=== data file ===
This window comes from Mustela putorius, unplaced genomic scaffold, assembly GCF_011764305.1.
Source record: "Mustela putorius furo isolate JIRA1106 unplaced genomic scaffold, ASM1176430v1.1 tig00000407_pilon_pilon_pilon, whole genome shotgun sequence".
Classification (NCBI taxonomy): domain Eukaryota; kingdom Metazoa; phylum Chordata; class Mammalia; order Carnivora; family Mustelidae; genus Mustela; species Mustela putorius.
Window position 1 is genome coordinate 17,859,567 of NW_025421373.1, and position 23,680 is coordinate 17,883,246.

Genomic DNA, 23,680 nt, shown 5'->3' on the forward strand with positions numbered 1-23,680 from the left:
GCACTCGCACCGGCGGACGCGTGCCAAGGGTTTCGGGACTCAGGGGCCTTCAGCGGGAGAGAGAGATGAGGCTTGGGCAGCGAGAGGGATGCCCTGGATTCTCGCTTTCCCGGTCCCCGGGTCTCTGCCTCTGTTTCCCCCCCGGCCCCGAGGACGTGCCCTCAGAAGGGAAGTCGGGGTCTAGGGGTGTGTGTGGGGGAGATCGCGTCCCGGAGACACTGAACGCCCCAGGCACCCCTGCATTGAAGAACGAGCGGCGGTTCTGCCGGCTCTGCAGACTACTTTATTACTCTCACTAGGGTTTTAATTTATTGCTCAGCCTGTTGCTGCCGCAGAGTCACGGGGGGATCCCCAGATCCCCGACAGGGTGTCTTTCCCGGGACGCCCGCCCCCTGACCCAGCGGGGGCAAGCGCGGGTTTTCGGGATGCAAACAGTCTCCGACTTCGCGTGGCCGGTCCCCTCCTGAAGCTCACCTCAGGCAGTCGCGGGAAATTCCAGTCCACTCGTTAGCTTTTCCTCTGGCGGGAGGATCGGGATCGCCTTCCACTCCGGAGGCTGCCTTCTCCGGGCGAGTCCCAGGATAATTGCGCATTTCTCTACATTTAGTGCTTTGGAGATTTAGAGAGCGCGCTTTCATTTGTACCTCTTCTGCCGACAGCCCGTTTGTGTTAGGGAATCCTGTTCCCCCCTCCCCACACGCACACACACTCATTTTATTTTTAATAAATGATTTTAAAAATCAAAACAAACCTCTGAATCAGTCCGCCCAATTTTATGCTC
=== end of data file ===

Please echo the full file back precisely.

This window comes from Mustela putorius, unplaced genomic scaffold, assembly GCF_011764305.1.
Source record: "Mustela putorius furo isolate JIRA1106 unplaced genomic scaffold, ASM1176430v1.1 tig00000407_pilon_pilon_pilon, whole genome shotgun sequence".
Classification (NCBI taxonomy): domain Eukaryota; kingdom Metazoa; phylum Chordata; class Mammalia; order Carnivora; family Mustelidae; genus Mustela; species Mustela putorius.
Window position 1 is genome coordinate 17,859,567 of NW_025421373.1, and position 23,680 is coordinate 17,883,246.

Genomic DNA, 23,680 nt, shown 5'->3' on the forward strand with positions numbered 1-23,680 from the left:
GCACTCGCACCGGCGGACGCGTGCCAAGGGTTTCGGGACTCAGGGGCCTTCAGCGGGAGAGAGAGATGAGGCTTGGGCAGCGAGAGGGATGCCCTGGATTCTCGCTTTCCCGGTCCCCGGGTCTCTGCCTCTGTTTCCCCCCCGGCCCCGAGGACGTGCCCTCAGAAGGGAAGTCGGGGTCTAGGGGTGTGTGTGGGGGAGATCGCGTCCCGGAGACACTGAACGCCCCAGGCACCCCTGCATTGAAGAACGAGCGGCGGTTCTGCCGGCTCTGCAGACTACTTTATTACTCTCACTAGGGTTTTAATTTATTGCTCAGCCTGTTGCTGCCGCAGAGTCACGGGGGGATCCCCAGATCCCCGACAGGGTGTCTTTCCCGGGACGCCCGCCCCCTGACCCAGCGGGGGCAAGCGCGGGTTTTCGGGATGCAAACAGTCTCCGACTTCGCGTGGCCGGTCCCCTCCTGAAGCTCACCTCAGGCAGTCGCGGGAAATTCCAGTCCACTCGTTAGCTTTTCCTCTGGCGGGAGGATCGGGATCGCCTTCCACTCCGGAGGCTGCCTTCTCCGGGCGAGTCCCAGGATAATTGCGCATTTCTCTACATTTAGTGCTTTGGAGATTTAGAGAGCGCGCTTTCATTTGTACCTCTTCTGCCGACAGCCCGTTTGTGTTAGGGAATCCTGTTCCCCCCTCCCCACACGCACACACACTCATTTTATTTTTAATAAATGATTTTAAAAATCAAAACAAACCTCTGAATCAGTCCGCCCAATTTTATGCTC